I discovered Retreat indirectly through the columns written by Edward Luce in the Financial Times. Late last year, Alex introduced me to the Financial Times. It’s a British newspaper, upon which the Wall Street Journal was modeled. I began my engagement with a lot of skepticism, having grown up in an environment where such publications were considered too “right wing.” I can’t really speak to the Wall Street Journal, but I find the Financial Times soberingly intelligent and cogent. The fact that they occasionally slip into a kind of monetary myopia is, to my mind, a minor grievance when I consider just how well-written and ideologically balanced they tend to be.
Anyhow, it was through Luce’s biography on FT that I discovered his book, and my longstanding interest in the history of liberalism and its future trajectory prompted me to give it a go. The style Luce employs for his FT articles transfers well to long-form non-fiction. He is erudite and insightful, able to draw connections between literature, his lifetime of experience in politics and in journalism, and current events. In that regard, reading his book was time well spent. I gained a number of incites about how various international organizations are run, and the political and economic dynamics between China, India, the EU and the US.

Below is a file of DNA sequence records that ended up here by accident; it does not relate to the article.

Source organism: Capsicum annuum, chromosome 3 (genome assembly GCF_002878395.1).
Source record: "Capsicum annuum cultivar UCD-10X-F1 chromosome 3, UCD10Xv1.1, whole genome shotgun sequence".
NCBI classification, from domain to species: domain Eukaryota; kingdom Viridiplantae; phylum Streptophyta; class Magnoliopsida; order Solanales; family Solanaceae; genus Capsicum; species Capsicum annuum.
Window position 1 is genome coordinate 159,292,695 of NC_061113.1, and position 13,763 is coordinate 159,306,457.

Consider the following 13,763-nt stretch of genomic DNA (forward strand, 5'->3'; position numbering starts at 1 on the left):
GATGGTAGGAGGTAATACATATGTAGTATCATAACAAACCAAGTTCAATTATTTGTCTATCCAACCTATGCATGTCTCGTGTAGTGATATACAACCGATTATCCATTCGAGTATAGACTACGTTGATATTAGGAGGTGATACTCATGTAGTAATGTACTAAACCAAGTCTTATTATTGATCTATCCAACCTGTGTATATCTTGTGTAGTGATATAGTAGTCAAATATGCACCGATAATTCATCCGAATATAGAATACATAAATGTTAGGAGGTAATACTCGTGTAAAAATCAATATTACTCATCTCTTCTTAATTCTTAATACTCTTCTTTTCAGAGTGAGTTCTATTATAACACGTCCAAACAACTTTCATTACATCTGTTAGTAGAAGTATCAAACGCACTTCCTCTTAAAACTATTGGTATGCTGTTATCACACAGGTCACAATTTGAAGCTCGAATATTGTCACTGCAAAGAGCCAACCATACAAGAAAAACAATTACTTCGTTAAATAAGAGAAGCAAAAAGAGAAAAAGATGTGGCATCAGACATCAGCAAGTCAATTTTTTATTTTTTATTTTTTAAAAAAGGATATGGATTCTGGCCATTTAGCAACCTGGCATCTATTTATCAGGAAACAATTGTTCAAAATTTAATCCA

Where I disagree with Luce is perhaps in an aspect of his overall conclusion. Luce is strongly of the opinion that Trump supporters are not evil or stupid, but merely aligned ideologically to the only person in their field of vision who appears to be “on their side.” By way of example, he cites the biography of French writer Didier Eribon. His family, we are led to believe, abandoned progressivism because it became obsessed with identity politics and failed to address their economic concerns. I don’t buy this argument. Anyone with even an iota of intelligence should be able to deduce that these new nationalist and xenophobic leaders are not interested in helping anyone economically. Yes, the obsession on the left with identity politics is oft banal and self-congratulatory, but it doesn’t logically cohere to say that vast swaths of the West are voting for right-wing extremists because of some perception that those extremists will improve said voters’ economic situation.
The documentary Capital in the Twenty-First Century is definitely worth a watch. The book on which it is based is over 700 pages long, and the film does a good job of condensing its main points into 90-ish minutes of screen time. It also includes a number of narrators who introduce research and topics relevant to the novel’s points. Of particular interest was Paul Piff’s Monopoly study, which you can also find out about from his TED talk.
I recommend both of these works for anyone interested liberalism and global macroeconomics respectively.